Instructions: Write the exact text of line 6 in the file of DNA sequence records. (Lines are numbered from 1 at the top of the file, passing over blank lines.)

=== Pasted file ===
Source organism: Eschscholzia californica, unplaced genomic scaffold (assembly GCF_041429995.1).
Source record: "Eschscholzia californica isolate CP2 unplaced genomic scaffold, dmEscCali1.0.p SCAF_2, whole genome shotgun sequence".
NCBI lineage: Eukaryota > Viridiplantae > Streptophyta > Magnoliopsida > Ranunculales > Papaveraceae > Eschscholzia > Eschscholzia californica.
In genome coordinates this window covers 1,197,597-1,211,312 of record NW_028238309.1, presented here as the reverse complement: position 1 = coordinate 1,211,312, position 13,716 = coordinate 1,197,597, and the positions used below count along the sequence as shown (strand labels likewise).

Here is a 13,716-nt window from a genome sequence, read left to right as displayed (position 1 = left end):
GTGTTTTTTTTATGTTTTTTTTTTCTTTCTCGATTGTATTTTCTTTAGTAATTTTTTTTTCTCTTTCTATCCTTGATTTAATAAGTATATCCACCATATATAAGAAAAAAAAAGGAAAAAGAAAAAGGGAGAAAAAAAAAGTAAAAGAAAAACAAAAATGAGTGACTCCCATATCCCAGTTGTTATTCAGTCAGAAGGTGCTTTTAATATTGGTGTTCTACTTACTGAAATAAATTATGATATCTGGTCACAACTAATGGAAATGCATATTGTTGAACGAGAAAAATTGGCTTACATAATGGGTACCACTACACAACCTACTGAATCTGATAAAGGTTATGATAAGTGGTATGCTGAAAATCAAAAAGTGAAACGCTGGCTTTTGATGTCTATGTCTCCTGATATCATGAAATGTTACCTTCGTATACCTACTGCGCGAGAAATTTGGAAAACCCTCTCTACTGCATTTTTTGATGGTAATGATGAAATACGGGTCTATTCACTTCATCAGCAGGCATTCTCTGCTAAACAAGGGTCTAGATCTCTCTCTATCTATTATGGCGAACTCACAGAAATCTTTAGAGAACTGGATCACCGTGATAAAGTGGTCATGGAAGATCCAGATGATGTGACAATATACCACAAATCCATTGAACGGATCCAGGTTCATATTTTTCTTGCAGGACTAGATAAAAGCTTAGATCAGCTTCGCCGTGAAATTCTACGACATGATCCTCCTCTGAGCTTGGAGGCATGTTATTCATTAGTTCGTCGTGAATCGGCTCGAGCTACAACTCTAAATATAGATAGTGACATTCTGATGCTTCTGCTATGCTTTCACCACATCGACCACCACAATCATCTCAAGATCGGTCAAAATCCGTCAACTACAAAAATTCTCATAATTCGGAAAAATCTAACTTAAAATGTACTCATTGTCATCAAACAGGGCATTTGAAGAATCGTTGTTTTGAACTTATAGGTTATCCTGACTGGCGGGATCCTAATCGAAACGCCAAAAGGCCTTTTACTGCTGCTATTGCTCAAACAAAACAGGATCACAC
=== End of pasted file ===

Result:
GTGTTTTTTTTATGTTTTTTTTTTCTTTCTCGATTGTATTTTCTTTAGTAATTTTTTTTTCTCTTTCTATCCTTGATTTAATAAGTATATCCACCATATATAAGAAAAAAAAAGGAAAAAGAAAAAGGGAGAAAAAAAAAGTAAAAGAAAAACAAAAATGAGTGACTCCCATATCCCAGTTGTTATTCAGTCAGAAGGTGCTTTTAATATTGGTGTTCTACTTACTGAAATAAATTATGATATCTGGTCACAACTAATGGAAATGCATATTGTTGAACGAGAAAAATTGGCTTACATAATGGGTACCACTACACAACCTACTGAATCTGATAAAGGTTATGATAAGTGGTATGCTGAAAATCAAAAAGTGAAACGCTGGCTTTTGATGTCTATGTCTCCTGATATCATGAAATGTTACCTTCGTATACCTACTGCGCGAGAAATTTGGAAAACCCTCTCTACTGCATTTTTTGATGGTAATGATGAAATACGGGTCTATTCACTTCATCAGCAGGCATTCTCTGCTAAACAAGGGTCTAGATCTCTCTCTATCTATTATGGCGAACTCACAGAAATCTTTAGAGAACTGGATCACCGTGATAAAGTGGTCATGGAAGATCCAGATGATGTGACAATATACCACAAATCCATTGAACGGATCCAGGTTCATATTTTTCTTGCAGGACTAGATAAAAGCTTAGATCAGCTTCGCCGTGAAATTCTACGACATGATCCTCCTCTGAGCTTGGAGGCATGTTATTCATTAGTTCGTCGTGAATCGGCTCGAGCTACAACTCTAAATATAGATAGTGACATTCTGATGCTTCTGCTATGCTTTCACCACATCGACCACCACAATCATCTCAAGATCGGTCAAAATCCGTCAACTACAAAAATTCTCATAATTCGGAAAAATCTAACTTAAAATGTACTCATTGTCATCAAACAGGGCATTTGAAGAATCGTTGTTTTGAACTTATAGGTTATCCTGACTGGCGGGATCCTAATCGAAACGCCAAAAGGCCTTTTACTGCTGCTATTGCTCAAACAAAACAGGATCACAC